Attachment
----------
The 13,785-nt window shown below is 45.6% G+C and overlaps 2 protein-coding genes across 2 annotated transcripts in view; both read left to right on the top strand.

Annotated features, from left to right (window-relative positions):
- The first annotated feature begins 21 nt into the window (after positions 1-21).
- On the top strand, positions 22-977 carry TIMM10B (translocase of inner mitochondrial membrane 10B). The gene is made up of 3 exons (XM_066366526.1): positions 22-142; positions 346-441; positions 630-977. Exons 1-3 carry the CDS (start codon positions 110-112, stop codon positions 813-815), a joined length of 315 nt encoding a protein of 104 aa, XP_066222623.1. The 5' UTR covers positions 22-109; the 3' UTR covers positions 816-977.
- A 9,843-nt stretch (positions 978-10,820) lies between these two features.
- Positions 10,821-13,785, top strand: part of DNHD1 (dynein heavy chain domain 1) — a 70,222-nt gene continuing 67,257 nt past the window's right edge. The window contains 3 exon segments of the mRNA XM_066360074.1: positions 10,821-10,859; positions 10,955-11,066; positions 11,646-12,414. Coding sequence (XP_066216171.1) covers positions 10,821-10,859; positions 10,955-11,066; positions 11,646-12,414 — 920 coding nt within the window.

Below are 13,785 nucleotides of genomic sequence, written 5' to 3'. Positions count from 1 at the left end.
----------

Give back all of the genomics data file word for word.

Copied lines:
The 13,785-nt window shown below is 45.6% G+C and overlaps 2 protein-coding genes across 2 annotated transcripts in view; both read left to right on the top strand.

Annotated features, from left to right (window-relative positions):
- The first annotated feature begins 21 nt into the window (after positions 1-21).
- On the top strand, positions 22-977 carry TIMM10B (translocase of inner mitochondrial membrane 10B). The gene is made up of 3 exons (XM_066366526.1): positions 22-142; positions 346-441; positions 630-977. Exons 1-3 carry the CDS (start codon positions 110-112, stop codon positions 813-815), a joined length of 315 nt encoding a protein of 104 aa, XP_066222623.1. The 5' UTR covers positions 22-109; the 3' UTR covers positions 816-977.
- A 9,843-nt stretch (positions 978-10,820) lies between these two features.
- Positions 10,821-13,785, top strand: part of DNHD1 (dynein heavy chain domain 1) — a 70,222-nt gene continuing 67,257 nt past the window's right edge. The window contains 3 exon segments of the mRNA XM_066360074.1: positions 10,821-10,859; positions 10,955-11,066; positions 11,646-12,414. Coding sequence (XP_066216171.1) covers positions 10,821-10,859; positions 10,955-11,066; positions 11,646-12,414 — 920 coding nt within the window.

Below are 13,785 nucleotides of genomic sequence, written 5' to 3'. Positions count from 1 at the left end.